35. 35. • Currently 13 operations in total Simple API Manage Tables • CreateTable • UpdateTable • DeleteTable • DescribeTable • ListTables Read and Write Items • PutItem • GetItem • UpdateItem • DeleteItem Read and Write Multiple Items • BatchGetItem • BatchWriteItem • Query • Scan
  36. 36. • Scalar data types  String (S) - Unicode with UTF8 binary encoding  Number (N) up to 38 digits precision and can be between 10-128 to 10+126 • Variable width encoding can occupy up to 21 bytes • Multi-valued types  String Set (SS)  Number Set (NS)  Not ordered Data types
  37. 37. • Data is indexed by the primary key  Single Hash Key • Targeted towards object persistence  Hash Range composite Key • Sorted collection within hash bucket • Can store series of events for a given entity • Automatic partitioning  Leading hash key spreads data & workload across partitions • Traffic is scaled out and parallelized Indexing & Partitioning
  38. 38. • Consistent Reads  Inventory, shopping cart applications • Atomic Counters  Increment and return new value in same operation • Conditional Writes  Expected value before write – fails on mismatch  “state machine” use cases • Sparse Indexes  Ideal for sorted lists; fast access to a subset of items  Popular: identify recently updated items; top lists; leaderboards Other Features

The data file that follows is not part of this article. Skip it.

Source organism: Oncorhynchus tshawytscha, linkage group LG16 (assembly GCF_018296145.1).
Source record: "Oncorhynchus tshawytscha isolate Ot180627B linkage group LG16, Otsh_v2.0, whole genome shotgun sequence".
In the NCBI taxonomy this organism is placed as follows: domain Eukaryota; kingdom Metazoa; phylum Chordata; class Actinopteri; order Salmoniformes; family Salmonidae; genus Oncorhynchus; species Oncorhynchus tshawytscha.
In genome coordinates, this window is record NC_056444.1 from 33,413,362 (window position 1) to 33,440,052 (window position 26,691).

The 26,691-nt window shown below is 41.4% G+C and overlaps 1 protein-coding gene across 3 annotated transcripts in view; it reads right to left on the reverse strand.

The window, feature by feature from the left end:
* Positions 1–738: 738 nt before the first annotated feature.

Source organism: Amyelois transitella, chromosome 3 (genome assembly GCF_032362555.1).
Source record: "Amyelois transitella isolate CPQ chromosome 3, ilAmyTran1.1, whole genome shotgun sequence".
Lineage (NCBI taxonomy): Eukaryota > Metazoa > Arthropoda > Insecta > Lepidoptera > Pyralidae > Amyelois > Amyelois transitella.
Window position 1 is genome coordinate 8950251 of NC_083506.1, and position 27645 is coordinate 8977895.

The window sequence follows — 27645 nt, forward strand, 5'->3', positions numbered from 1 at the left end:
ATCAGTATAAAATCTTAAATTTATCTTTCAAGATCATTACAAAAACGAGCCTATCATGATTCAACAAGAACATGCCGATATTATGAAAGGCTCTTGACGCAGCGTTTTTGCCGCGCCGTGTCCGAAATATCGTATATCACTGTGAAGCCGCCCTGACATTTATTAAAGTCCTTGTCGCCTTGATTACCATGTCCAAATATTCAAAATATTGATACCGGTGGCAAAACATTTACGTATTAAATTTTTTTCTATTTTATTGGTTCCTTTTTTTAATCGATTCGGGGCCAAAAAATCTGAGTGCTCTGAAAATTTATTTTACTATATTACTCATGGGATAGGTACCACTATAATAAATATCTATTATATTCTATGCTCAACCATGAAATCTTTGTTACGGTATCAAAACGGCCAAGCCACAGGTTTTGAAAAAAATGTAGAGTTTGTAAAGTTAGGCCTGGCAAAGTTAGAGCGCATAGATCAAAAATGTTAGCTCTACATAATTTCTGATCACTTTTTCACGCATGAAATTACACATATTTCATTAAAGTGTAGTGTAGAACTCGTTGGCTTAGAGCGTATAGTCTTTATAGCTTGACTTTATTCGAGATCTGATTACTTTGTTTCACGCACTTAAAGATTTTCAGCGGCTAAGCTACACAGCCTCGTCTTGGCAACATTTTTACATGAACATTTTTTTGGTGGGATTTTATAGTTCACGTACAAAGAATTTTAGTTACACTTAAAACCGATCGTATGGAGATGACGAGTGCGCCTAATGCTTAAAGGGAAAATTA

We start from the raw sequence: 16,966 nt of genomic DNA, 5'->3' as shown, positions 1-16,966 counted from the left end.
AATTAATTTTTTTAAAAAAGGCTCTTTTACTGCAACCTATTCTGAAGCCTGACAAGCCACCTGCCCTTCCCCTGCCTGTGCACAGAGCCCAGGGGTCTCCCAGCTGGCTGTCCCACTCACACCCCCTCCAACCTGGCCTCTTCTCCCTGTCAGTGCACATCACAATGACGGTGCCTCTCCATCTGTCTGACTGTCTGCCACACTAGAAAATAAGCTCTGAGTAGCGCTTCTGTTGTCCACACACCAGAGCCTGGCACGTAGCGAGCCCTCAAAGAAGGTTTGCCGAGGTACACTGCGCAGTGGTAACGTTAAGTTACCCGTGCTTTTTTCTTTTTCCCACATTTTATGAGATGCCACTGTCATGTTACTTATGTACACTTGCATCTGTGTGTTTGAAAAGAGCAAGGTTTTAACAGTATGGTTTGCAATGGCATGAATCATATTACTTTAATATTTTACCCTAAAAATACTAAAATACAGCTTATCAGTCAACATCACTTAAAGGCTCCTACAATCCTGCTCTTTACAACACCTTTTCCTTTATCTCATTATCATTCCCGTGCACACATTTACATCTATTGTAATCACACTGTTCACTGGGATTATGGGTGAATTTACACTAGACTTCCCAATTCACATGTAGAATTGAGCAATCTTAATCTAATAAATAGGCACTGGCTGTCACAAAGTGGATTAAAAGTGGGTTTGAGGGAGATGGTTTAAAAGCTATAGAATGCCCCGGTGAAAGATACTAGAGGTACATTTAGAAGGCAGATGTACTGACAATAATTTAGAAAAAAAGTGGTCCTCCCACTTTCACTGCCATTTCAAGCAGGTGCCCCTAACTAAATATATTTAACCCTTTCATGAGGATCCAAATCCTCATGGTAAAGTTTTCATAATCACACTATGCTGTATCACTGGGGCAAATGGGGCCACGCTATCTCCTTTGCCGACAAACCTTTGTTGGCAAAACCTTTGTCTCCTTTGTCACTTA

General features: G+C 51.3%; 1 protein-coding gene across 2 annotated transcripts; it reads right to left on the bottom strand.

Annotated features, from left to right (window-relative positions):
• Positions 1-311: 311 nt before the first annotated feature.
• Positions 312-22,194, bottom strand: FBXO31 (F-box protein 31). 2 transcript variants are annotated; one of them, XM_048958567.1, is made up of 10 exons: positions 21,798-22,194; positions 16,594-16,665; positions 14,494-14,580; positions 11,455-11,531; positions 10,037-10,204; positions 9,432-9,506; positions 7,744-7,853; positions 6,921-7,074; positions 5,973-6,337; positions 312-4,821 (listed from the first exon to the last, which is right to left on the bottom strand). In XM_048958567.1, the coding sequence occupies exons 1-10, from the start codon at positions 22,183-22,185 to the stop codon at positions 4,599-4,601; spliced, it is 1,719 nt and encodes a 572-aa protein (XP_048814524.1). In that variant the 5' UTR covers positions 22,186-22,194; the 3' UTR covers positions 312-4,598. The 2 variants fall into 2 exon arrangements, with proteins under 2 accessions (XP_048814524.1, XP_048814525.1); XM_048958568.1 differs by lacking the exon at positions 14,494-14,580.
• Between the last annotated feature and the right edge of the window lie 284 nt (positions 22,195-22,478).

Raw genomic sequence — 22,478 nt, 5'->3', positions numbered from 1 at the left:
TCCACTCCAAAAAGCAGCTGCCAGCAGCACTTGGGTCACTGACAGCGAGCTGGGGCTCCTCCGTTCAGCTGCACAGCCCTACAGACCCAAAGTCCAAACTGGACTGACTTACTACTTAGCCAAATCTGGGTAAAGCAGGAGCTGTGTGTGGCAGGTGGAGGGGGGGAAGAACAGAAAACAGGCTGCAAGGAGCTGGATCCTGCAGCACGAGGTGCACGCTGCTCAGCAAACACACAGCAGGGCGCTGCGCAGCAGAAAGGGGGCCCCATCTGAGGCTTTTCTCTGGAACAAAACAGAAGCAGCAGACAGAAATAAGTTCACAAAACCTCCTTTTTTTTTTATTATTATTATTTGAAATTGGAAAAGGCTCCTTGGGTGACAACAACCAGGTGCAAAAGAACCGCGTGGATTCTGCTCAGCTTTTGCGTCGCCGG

39. 39. • Use API/SDK/CLI Management Console to crate tables • Use the AWS SDK to interact with DynamoDB  PutItem, UpdateItem, DeleteItem  Query  Scan  etc. How to use DynamoDB? $client = $aws->get("dynamodb"); $tableName = "ProductCatalog"; $response = $client->putItem(array( "TableName" => $tableName, "Item" => $client->formatAttributes(array( "Id" => 120, "Title" => "Book 120 Title", "ISBN" => "120-1111111111", "Authors" => array("Author12", "Author22"), "Price" => 20, "Category" => "Book", "Dimensions" => "8.5x11.0x.75", "InPublication" => 0, ) ), "ReturnConsumedCapacity" => 'TOTAL' )); Libraries, SDK’s Web Console Interaction Command Line Figure: Writing an item to a table via the PHP SDK
  40. 40. • Higher-Level Programming Interfaces  Object Persistence Model for .NET & Java  Helper Classes for .NET  Transaction Library for Java • Local DynamoDB available for development and testing • Dynamic DynamoDB for auto-scaling • Many community contributed tools/frameworks How to use DynamoDB? [DynamoDBTable("ProductCatalog")] public class Book { [DynamoDBHashKey] public int Id { get; set; } public string Title { get; set; } public int ISBN { get; set; } [DynamoDBProperty("Authors")] public List<string> BookAuthors { get; set; } [DynamoDBIgnore] public string CoverPage { get; set; } } Figure: .NET class using object persistence model
  41. 41. Use Libraries and Tools Transactions  Atomic transactions across multiple items & tables  Tracks status of ongoing transactions via two tables 1. Transactions 2. Pre-transaction snapshots of modified items Geolocation  Add location awareness to mobile applications  Find Yourself – sample app
  42. 42. • Third party library for automating scaling decisions • Scale up for service levels, scale down for cost • CloudFormation template for fast deployment Autoscaling with Dynamic DynamoDB
  43. 43. • Disconnected development with full API support No network No usage costs Develop and Test Locally – DynamoDB Local Note! DynamoDB Local does not have a durability or availability SLA m2.4xlarge DynamoDB Local do this instead!